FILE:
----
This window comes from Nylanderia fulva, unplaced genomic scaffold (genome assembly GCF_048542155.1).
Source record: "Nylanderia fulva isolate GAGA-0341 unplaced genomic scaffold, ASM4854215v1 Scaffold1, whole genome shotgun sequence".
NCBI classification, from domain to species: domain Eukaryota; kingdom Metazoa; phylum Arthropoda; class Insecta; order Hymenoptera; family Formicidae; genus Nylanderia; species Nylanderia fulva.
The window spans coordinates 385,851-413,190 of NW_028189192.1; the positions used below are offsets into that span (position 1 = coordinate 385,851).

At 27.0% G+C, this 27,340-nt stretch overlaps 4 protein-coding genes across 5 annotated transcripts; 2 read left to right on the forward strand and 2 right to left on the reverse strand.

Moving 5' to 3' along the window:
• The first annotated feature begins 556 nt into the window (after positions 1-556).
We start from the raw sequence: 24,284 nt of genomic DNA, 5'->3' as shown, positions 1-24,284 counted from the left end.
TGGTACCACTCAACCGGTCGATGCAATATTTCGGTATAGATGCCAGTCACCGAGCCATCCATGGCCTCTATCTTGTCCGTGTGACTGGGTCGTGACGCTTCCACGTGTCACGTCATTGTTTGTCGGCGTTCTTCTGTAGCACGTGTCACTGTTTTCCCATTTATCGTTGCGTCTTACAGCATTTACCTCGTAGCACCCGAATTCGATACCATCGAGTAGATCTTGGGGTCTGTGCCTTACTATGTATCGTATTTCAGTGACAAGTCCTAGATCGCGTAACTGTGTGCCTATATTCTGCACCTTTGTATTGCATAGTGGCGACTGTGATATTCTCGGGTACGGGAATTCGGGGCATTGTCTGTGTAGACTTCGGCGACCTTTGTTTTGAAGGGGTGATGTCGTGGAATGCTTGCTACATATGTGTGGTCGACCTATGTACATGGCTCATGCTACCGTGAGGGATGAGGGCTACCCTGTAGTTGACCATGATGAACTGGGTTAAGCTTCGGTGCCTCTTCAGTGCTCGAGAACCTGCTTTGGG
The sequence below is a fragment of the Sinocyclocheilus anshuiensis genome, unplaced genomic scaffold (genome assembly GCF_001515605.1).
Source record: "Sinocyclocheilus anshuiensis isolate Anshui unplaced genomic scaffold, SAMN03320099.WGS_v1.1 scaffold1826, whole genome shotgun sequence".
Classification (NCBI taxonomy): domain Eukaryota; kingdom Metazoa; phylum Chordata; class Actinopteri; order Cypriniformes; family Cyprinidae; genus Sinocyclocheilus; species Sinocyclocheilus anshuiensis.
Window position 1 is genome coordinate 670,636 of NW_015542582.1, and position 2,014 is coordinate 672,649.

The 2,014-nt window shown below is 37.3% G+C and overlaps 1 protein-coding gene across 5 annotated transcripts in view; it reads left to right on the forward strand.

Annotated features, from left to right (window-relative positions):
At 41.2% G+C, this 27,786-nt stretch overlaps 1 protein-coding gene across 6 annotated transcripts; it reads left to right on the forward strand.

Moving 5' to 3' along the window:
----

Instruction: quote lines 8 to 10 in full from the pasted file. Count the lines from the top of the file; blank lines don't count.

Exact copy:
We start from the raw sequence: 24,284 nt of genomic DNA, 5'->3' as shown, positions 1-24,284 counted from the left end.
TGGTACCACTCAACCGGTCGATGCAATATTTCGGTATAGATGCCAGTCACCGAGCCATCCATGGCCTCTATCTTGTCCGTGTGACTGGGTCGTGACGCTTCCACGTGTCACGTCATTGTTTGTCGGCGTTCTTCTGTAGCACGTGTCACTGTTTTCCCATTTATCGTTGCGTCTTACAGCATTTACCTCGTAGCACCCGAATTCGATACCATCGAGTAGATCTTGGGGTCTGTGCCTTACTATGTATCGTATTTCAGTGACAAGTCCTAGATCGCGTAACTGTGTGCCTATATTCTGCACCTTTGTATTGCATAGTGGCGACTGTGATATTCTCGGGTACGGGAATTCGGGGCATTGTCTGTGTAGACTTCGGCGACCTTTGTTTTGAAGGGGTGATGTCGTGGAATGCTTGCTACATATGTGTGGTCGACCTATGTACATGGCTCATGCTACCGTGAGGGATGAGGGCTACCCTGTAGTTGACCATGATGAACTGGGTTAAGCTTCGGTGCCTCTTCAGTGCTCGAGAACCTGCTTTGGG
The sequence below is a fragment of the Sinocyclocheilus anshuiensis genome, unplaced genomic scaffold (genome assembly GCF_001515605.1).